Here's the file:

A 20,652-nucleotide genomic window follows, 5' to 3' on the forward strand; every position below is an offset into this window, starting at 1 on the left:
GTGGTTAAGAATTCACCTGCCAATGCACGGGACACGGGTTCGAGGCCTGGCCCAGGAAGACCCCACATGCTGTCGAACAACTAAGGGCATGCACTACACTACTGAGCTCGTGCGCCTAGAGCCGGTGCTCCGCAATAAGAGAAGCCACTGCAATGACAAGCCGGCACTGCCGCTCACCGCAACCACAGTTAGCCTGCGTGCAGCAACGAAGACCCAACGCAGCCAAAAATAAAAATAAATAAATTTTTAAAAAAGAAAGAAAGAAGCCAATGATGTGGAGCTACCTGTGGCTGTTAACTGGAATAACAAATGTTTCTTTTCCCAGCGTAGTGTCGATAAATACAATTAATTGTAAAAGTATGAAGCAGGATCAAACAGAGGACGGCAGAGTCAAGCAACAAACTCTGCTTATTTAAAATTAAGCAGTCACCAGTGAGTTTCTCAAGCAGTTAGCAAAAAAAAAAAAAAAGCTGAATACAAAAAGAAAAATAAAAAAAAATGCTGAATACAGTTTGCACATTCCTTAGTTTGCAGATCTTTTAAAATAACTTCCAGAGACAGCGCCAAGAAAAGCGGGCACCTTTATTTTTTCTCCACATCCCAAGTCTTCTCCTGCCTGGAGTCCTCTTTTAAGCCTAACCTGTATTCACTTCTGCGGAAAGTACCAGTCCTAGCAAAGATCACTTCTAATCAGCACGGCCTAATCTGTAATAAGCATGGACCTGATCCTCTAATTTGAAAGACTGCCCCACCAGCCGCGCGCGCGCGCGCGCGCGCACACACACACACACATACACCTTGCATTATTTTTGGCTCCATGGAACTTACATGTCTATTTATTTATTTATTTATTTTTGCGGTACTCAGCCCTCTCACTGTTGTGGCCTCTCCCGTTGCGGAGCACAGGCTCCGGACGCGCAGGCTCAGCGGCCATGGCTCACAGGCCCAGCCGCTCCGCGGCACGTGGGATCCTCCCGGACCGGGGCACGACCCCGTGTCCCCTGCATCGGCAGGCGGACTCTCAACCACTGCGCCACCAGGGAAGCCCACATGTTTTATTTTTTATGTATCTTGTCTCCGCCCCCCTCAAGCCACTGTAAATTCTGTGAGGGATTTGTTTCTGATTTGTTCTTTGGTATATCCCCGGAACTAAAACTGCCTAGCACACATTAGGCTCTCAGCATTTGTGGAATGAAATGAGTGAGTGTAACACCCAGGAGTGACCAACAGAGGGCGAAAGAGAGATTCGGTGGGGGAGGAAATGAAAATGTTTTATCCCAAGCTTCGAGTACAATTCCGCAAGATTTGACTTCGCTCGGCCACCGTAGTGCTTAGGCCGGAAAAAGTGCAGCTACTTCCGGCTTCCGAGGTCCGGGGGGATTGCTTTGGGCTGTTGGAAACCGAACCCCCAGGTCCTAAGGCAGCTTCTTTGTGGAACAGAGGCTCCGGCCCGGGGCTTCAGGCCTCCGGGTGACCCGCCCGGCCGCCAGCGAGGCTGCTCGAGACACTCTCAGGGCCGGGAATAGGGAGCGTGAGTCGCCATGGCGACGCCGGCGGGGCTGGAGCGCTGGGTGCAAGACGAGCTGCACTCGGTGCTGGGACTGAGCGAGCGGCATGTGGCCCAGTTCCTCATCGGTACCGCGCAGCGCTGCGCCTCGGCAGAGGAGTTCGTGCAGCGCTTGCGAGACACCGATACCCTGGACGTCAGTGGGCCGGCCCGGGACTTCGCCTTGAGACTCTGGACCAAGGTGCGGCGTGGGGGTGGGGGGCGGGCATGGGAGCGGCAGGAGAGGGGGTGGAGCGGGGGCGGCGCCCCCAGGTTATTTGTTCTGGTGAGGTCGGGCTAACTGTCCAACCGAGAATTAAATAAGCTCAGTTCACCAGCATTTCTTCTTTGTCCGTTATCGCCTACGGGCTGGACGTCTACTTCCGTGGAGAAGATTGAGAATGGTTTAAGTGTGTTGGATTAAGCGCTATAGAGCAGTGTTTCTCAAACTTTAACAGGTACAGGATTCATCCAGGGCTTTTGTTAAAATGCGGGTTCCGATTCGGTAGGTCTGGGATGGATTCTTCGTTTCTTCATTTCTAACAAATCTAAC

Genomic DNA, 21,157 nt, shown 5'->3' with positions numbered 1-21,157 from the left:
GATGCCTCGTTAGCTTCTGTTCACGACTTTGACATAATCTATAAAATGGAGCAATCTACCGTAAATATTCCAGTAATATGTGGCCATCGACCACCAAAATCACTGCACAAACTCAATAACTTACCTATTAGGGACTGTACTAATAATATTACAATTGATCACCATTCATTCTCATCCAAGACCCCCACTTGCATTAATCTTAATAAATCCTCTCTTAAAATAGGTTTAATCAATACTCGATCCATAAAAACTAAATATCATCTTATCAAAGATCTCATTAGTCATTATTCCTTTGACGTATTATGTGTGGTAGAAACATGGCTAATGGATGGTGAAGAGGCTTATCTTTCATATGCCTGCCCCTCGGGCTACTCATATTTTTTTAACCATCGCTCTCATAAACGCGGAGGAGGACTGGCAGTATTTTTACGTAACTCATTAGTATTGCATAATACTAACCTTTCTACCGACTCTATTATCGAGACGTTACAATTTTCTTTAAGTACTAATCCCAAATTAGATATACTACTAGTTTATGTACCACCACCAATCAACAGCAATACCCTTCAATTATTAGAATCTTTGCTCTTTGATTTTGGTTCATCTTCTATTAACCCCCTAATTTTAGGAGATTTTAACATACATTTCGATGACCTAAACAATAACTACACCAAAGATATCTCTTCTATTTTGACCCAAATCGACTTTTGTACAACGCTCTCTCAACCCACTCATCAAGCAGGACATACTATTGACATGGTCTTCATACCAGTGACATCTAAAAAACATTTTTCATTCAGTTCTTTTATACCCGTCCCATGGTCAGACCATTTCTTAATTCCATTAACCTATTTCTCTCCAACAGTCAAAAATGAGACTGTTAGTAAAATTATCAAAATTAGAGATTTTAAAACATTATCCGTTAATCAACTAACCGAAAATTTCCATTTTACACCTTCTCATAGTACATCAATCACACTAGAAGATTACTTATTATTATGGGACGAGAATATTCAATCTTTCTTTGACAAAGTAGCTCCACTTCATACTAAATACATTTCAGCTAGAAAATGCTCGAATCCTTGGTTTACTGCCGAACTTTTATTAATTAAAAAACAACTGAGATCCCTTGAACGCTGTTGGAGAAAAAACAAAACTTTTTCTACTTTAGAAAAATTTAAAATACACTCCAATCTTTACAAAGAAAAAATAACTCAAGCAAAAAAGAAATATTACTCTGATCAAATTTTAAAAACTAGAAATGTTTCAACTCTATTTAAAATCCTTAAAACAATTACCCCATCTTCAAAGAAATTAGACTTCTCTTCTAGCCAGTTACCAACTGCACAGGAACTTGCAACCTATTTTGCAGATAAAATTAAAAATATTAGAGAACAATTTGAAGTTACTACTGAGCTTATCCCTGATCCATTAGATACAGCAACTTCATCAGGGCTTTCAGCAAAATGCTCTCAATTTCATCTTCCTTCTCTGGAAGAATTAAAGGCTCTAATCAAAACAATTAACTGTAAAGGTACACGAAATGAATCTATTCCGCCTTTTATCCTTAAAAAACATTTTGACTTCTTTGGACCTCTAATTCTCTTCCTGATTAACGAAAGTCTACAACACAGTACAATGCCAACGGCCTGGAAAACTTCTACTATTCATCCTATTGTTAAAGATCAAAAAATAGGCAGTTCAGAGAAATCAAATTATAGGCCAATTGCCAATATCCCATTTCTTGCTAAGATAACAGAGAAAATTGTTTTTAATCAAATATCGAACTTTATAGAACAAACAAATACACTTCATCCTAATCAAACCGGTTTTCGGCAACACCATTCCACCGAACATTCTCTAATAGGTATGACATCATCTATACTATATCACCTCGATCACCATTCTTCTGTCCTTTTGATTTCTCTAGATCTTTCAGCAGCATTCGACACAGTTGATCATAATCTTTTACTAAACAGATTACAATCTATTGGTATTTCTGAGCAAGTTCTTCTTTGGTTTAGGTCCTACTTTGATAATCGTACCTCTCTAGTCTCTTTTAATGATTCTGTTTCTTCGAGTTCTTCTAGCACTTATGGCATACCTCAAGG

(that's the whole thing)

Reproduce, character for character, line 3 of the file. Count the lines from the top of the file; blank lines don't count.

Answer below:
Genomic DNA, 21,157 nt, shown 5'->3' with positions numbered 1-21,157 from the left: